Auld lang syne: 19th century

Well, hello Amy. I'm surprised you're getting in touch with me already. You just want to see how I'm doing? Hmm, are you sure that's all? Doesn't really sound like you.

There's no need to get huffy. If you really want to know, I'm doing just great. Christmas for me seemed almost magical. Of course, I ate way too much.

Not funny, really. Are you sure there's not something you want to ask me? Other than when I'm bringing you back to the 21st century, of course. Which is not happening quite yet.
Oh, okay. Now I get it. There's going to be a lot of people in the house you live in come New Year's Eve? And you don't know if the song Auld Lang Syne exists in the mid eighteen hundreds when you currently exist?

Photo: "Hush: (The Concert) by James Tissot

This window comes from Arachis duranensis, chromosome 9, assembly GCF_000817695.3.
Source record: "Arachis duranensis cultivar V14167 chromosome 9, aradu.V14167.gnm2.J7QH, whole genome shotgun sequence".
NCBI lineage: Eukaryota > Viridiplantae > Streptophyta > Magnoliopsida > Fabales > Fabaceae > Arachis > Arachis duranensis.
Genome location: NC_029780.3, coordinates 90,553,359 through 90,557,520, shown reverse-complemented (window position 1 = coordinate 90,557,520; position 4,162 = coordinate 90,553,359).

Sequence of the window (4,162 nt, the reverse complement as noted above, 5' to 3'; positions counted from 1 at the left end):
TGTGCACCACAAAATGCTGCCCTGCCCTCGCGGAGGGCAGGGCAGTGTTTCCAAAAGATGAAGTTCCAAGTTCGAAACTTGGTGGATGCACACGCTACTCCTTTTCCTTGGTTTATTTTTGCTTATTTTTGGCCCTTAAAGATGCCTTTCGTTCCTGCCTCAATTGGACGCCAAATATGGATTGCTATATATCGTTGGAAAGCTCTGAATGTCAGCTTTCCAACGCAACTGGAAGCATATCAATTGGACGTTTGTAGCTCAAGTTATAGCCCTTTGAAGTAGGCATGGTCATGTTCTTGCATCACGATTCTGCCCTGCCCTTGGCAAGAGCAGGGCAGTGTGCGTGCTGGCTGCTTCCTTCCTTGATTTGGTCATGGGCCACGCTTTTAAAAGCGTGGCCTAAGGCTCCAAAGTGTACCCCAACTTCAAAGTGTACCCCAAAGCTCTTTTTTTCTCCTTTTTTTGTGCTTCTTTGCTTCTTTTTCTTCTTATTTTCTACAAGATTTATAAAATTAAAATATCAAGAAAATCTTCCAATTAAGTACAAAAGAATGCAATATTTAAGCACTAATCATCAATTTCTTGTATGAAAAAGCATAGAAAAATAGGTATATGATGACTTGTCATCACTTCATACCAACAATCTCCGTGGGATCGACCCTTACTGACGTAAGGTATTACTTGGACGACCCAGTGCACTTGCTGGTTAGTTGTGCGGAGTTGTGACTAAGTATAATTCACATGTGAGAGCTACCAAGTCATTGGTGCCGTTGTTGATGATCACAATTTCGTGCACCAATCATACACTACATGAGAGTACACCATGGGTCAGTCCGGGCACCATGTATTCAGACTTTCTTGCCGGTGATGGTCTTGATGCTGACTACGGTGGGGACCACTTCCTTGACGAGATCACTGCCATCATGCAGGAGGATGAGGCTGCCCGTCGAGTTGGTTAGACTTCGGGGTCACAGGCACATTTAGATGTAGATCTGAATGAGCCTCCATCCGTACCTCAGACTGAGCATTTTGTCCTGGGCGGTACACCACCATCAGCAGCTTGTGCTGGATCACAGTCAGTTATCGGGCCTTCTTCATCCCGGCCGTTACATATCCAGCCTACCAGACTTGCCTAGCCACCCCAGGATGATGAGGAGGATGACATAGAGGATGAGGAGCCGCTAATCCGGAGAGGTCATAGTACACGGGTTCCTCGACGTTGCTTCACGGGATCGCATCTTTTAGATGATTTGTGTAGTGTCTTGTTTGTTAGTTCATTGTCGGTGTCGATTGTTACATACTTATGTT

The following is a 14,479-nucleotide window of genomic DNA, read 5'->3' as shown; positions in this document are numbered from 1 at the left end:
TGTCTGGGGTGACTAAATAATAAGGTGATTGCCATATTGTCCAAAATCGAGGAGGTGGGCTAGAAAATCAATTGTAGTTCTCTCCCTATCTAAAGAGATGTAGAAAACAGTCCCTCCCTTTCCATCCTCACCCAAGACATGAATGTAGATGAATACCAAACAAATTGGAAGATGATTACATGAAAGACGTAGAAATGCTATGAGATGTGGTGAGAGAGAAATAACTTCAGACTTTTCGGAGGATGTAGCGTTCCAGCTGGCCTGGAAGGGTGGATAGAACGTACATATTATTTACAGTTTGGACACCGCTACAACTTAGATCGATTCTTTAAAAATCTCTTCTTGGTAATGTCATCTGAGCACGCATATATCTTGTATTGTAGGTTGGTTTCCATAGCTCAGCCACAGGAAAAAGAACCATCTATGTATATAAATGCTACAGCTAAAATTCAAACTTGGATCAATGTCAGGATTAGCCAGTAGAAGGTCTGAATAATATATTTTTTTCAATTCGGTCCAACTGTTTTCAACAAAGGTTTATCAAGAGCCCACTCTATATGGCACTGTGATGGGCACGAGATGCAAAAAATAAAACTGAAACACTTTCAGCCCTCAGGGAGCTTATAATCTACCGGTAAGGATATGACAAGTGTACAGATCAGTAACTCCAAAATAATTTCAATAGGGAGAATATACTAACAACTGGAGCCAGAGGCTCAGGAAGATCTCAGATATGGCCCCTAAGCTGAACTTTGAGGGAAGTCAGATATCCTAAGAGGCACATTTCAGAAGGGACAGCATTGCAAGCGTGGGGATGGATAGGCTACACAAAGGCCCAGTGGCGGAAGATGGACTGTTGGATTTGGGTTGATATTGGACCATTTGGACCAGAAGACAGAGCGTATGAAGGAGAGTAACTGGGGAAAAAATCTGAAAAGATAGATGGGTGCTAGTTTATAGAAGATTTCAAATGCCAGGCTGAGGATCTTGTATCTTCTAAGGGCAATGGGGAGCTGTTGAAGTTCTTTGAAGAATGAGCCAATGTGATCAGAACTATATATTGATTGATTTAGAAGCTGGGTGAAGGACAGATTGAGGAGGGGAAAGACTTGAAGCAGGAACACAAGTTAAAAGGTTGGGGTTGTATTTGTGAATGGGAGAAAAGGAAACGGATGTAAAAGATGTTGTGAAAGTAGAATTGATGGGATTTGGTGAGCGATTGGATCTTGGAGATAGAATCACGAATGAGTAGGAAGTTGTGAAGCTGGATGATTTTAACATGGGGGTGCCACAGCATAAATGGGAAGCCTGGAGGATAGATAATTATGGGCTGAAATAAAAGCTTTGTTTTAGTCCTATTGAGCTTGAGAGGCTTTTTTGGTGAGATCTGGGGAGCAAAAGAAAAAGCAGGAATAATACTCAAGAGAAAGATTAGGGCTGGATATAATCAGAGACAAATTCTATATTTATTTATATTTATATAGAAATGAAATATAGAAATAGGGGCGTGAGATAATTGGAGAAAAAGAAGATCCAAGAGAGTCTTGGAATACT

You're in luck. The song "Auld Lang Syne" was written by Robert Burns of Scotland in 1788. The lyrics ask us to remember old times and friends from our past. The song became really popular when The Royal Canadians band, led by Guy Lombardo, played it during a radio broadcast from the Roosevelt Hotel in New York at midnight on December 31st, 1929.

And what do I think New's Year's Day will be like for you?
Well, there will probably be a large bowl of punch for unexpected guests. New Year's Day in the 19th century is one of the traditional holidays off of work, except for the lower class, which could mean for them that the day will be simply another day of work.
For the upperclass, New Year's Day is when everyone goes visiting, from house to house. For the uppermost of the upperclass, people come to them; they don't need to go anywhere. 
Have a Happy New Year's, Amy!
I will leave you with the words to "Auld Lang Syne" so you can sing them with the family and their guests at midnight on New Year's Eve.

Should auld acquaintance be forgot,
And never brought to mind?
Should auld acquaintance be forgot,
And auld lang syne!

For auld lang syne, my dear,
For auld lang syne.
We'll take a cup of kindness yet,
For auld lang syne.

And now you know. Enjoy yourself.